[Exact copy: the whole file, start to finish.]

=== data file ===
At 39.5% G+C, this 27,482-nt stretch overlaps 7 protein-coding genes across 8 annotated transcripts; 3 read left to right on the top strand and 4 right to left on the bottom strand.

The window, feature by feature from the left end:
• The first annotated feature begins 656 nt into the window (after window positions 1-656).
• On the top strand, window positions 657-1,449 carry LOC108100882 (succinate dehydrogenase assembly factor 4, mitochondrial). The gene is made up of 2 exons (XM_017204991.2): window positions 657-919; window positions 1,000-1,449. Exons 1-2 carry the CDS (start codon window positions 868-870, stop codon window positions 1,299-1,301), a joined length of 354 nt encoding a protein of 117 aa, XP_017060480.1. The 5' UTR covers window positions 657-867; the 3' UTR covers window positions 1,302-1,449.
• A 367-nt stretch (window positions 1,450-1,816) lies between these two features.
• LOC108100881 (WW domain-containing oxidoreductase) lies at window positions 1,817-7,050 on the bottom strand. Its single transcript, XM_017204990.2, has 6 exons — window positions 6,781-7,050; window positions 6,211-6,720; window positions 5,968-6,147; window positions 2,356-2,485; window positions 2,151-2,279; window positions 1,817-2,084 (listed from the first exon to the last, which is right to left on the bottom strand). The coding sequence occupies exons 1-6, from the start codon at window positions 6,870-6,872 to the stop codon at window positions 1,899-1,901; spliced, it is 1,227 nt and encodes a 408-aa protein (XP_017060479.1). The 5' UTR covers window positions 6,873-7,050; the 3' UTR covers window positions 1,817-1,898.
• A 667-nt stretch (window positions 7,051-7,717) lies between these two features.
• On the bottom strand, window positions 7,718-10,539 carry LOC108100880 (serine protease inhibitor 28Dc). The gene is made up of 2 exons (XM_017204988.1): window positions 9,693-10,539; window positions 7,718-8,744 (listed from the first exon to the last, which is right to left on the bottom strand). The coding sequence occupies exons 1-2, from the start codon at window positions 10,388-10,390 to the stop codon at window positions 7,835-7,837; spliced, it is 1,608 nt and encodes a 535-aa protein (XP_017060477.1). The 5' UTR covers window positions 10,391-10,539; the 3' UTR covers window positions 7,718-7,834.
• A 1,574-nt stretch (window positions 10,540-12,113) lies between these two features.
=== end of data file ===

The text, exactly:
At 39.5% G+C, this 27,482-nt stretch overlaps 7 protein-coding genes across 8 annotated transcripts; 3 read left to right on the top strand and 4 right to left on the bottom strand.

The window, feature by feature from the left end:
• The first annotated feature begins 656 nt into the window (after window positions 1-656).
• On the top strand, window positions 657-1,449 carry LOC108100882 (succinate dehydrogenase assembly factor 4, mitochondrial). The gene is made up of 2 exons (XM_017204991.2): window positions 657-919; window positions 1,000-1,449. Exons 1-2 carry the CDS (start codon window positions 868-870, stop codon window positions 1,299-1,301), a joined length of 354 nt encoding a protein of 117 aa, XP_017060480.1. The 5' UTR covers window positions 657-867; the 3' UTR covers window positions 1,302-1,449.
• A 367-nt stretch (window positions 1,450-1,816) lies between these two features.
• LOC108100881 (WW domain-containing oxidoreductase) lies at window positions 1,817-7,050 on the bottom strand. Its single transcript, XM_017204990.2, has 6 exons — window positions 6,781-7,050; window positions 6,211-6,720; window positions 5,968-6,147; window positions 2,356-2,485; window positions 2,151-2,279; window positions 1,817-2,084 (listed from the first exon to the last, which is right to left on the bottom strand). The coding sequence occupies exons 1-6, from the start codon at window positions 6,870-6,872 to the stop codon at window positions 1,899-1,901; spliced, it is 1,227 nt and encodes a 408-aa protein (XP_017060479.1). The 5' UTR covers window positions 6,873-7,050; the 3' UTR covers window positions 1,817-1,898.
• A 667-nt stretch (window positions 7,051-7,717) lies between these two features.
• On the bottom strand, window positions 7,718-10,539 carry LOC108100880 (serine protease inhibitor 28Dc). The gene is made up of 2 exons (XM_017204988.1): window positions 9,693-10,539; window positions 7,718-8,744 (listed from the first exon to the last, which is right to left on the bottom strand). The coding sequence occupies exons 1-2, from the start codon at window positions 10,388-10,390 to the stop codon at window positions 7,835-7,837; spliced, it is 1,608 nt and encodes a 535-aa protein (XP_017060477.1). The 5' UTR covers window positions 10,391-10,539; the 3' UTR covers window positions 7,718-7,834.
• A 1,574-nt stretch (window positions 10,540-12,113) lies between these two features.